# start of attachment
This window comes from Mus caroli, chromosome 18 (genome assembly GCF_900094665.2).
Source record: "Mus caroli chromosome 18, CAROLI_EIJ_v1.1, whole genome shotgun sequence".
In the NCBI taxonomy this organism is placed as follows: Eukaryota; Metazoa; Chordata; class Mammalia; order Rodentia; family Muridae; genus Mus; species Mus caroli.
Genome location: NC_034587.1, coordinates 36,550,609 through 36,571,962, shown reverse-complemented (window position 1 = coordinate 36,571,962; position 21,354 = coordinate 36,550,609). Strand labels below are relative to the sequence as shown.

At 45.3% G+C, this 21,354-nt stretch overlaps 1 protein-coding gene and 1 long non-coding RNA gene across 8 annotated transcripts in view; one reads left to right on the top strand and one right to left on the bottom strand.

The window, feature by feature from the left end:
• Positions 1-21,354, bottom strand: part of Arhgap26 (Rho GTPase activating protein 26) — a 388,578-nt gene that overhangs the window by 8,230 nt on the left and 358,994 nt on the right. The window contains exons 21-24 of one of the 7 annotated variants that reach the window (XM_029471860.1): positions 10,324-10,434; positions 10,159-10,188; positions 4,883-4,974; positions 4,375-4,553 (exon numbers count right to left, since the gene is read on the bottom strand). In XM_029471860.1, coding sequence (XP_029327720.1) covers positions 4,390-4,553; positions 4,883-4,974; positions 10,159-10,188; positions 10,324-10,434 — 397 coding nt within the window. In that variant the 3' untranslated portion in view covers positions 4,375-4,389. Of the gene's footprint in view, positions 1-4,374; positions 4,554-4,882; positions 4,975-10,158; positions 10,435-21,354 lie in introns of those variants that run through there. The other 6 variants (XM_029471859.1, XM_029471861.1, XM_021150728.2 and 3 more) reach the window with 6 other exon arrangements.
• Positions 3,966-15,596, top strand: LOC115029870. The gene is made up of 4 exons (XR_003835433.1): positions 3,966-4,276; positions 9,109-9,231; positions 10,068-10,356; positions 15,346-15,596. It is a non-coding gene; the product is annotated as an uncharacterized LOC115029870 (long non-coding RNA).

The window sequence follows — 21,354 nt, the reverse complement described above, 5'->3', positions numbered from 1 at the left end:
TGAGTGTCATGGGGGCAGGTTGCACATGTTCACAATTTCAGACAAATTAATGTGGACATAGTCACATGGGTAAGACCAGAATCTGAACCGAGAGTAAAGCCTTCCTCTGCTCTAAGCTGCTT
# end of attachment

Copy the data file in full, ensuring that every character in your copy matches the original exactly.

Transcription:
This window comes from Mus caroli, chromosome 18 (genome assembly GCF_900094665.2).
Source record: "Mus caroli chromosome 18, CAROLI_EIJ_v1.1, whole genome shotgun sequence".
In the NCBI taxonomy this organism is placed as follows: Eukaryota; Metazoa; Chordata; class Mammalia; order Rodentia; family Muridae; genus Mus; species Mus caroli.
Genome location: NC_034587.1, coordinates 36,550,609 through 36,571,962, shown reverse-complemented (window position 1 = coordinate 36,571,962; position 21,354 = coordinate 36,550,609). Strand labels below are relative to the sequence as shown.

At 45.3% G+C, this 21,354-nt stretch overlaps 1 protein-coding gene and 1 long non-coding RNA gene across 8 annotated transcripts in view; one reads left to right on the top strand and one right to left on the bottom strand.

The window, feature by feature from the left end:
• Positions 1-21,354, bottom strand: part of Arhgap26 (Rho GTPase activating protein 26) — a 388,578-nt gene that overhangs the window by 8,230 nt on the left and 358,994 nt on the right. The window contains exons 21-24 of one of the 7 annotated variants that reach the window (XM_029471860.1): positions 10,324-10,434; positions 10,159-10,188; positions 4,883-4,974; positions 4,375-4,553 (exon numbers count right to left, since the gene is read on the bottom strand). In XM_029471860.1, coding sequence (XP_029327720.1) covers positions 4,390-4,553; positions 4,883-4,974; positions 10,159-10,188; positions 10,324-10,434 — 397 coding nt within the window. In that variant the 3' untranslated portion in view covers positions 4,375-4,389. Of the gene's footprint in view, positions 1-4,374; positions 4,554-4,882; positions 4,975-10,158; positions 10,435-21,354 lie in introns of those variants that run through there. The other 6 variants (XM_029471859.1, XM_029471861.1, XM_021150728.2 and 3 more) reach the window with 6 other exon arrangements.
• Positions 3,966-15,596, top strand: LOC115029870. The gene is made up of 4 exons (XR_003835433.1): positions 3,966-4,276; positions 9,109-9,231; positions 10,068-10,356; positions 15,346-15,596. It is a non-coding gene; the product is annotated as an uncharacterized LOC115029870 (long non-coding RNA).

The window sequence follows — 21,354 nt, the reverse complement described above, 5'->3', positions numbered from 1 at the left end:
TGAGTGTCATGGGGGCAGGTTGCACATGTTCACAATTTCAGACAAATTAATGTGGACATAGTCACATGGGTAAGACCAGAATCTGAACCGAGAGTAAAGCCTTCCTCTGCTCTAAGCTGCTT